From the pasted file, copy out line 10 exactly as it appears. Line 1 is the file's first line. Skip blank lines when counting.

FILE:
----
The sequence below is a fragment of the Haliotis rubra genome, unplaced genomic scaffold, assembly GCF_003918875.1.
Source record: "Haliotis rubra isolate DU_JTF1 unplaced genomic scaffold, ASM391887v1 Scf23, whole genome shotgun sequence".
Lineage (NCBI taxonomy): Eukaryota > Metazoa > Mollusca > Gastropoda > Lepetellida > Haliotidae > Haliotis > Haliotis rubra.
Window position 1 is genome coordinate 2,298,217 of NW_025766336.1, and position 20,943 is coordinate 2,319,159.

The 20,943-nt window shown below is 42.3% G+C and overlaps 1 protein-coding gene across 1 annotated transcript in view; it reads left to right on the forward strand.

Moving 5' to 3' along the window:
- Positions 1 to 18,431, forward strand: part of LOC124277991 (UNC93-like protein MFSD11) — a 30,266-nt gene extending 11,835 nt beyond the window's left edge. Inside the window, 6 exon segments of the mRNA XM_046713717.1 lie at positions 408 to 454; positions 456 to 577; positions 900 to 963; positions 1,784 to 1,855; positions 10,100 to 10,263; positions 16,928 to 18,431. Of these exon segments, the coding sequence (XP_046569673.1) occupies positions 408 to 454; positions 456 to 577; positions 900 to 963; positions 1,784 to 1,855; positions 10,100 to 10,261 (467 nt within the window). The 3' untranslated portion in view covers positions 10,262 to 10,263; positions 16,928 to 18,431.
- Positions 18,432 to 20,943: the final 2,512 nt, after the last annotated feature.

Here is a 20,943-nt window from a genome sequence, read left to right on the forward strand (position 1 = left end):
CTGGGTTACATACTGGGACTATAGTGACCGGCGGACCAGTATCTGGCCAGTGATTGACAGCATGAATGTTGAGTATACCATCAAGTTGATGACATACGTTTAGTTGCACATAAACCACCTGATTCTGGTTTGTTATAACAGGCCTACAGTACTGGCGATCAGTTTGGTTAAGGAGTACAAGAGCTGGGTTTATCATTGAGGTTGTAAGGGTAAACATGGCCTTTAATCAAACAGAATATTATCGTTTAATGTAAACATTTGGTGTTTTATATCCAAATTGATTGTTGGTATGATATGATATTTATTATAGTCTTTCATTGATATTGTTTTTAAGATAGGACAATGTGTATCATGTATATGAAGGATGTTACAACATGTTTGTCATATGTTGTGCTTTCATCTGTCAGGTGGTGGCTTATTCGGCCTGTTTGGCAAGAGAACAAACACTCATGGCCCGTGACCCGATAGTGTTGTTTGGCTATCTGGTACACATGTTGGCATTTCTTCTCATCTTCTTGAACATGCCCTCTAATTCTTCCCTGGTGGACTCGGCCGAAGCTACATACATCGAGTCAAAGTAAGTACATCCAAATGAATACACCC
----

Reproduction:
CTGGGTTACATACTGGGACTATAGTGACCGGCGGACCAGTATCTGGCCAGTGATTGACAGCATGAATGTTGAGTATACCATCAAGTTGATGACATACGTTTAGTTGCACATAAACCACCTGATTCTGGTTTGTTATAACAGGCCTACAGTACTGGCGATCAGTTTGGTTAAGGAGTACAAGAGCTGGGTTTATCATTGAGGTTGTAAGGGTAAACATGGCCTTTAATCAAACAGAATATTATCGTTTAATGTAAACATTTGGTGTTTTATATCCAAATTGATTGTTGGTATGATATGATATTTATTATAGTCTTTCATTGATATTGTTTTTAAGATAGGACAATGTGTATCATGTATATGAAGGATGTTACAACATGTTTGTCATATGTTGTGCTTTCATCTGTCAGGTGGTGGCTTATTCGGCCTGTTTGGCAAGAGAACAAACACTCATGGCCCGTGACCCGATAGTGTTGTTTGGCTATCTGGTACACATGTTGGCATTTCTTCTCATCTTCTTGAACATGCCCTCTAATTCTTCCCTGGTGGACTCGGCCGAAGCTACATACATCGAGTCAAAGTAAGTACATCCAAATGAATACACCC